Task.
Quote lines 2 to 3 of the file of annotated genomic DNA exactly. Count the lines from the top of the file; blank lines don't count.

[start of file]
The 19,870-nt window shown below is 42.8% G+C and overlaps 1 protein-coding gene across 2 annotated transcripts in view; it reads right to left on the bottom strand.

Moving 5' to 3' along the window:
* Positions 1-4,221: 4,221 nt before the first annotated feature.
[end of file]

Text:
Moving 5' to 3' along the window:
* Positions 1-4,221: 4,221 nt before the first annotated feature.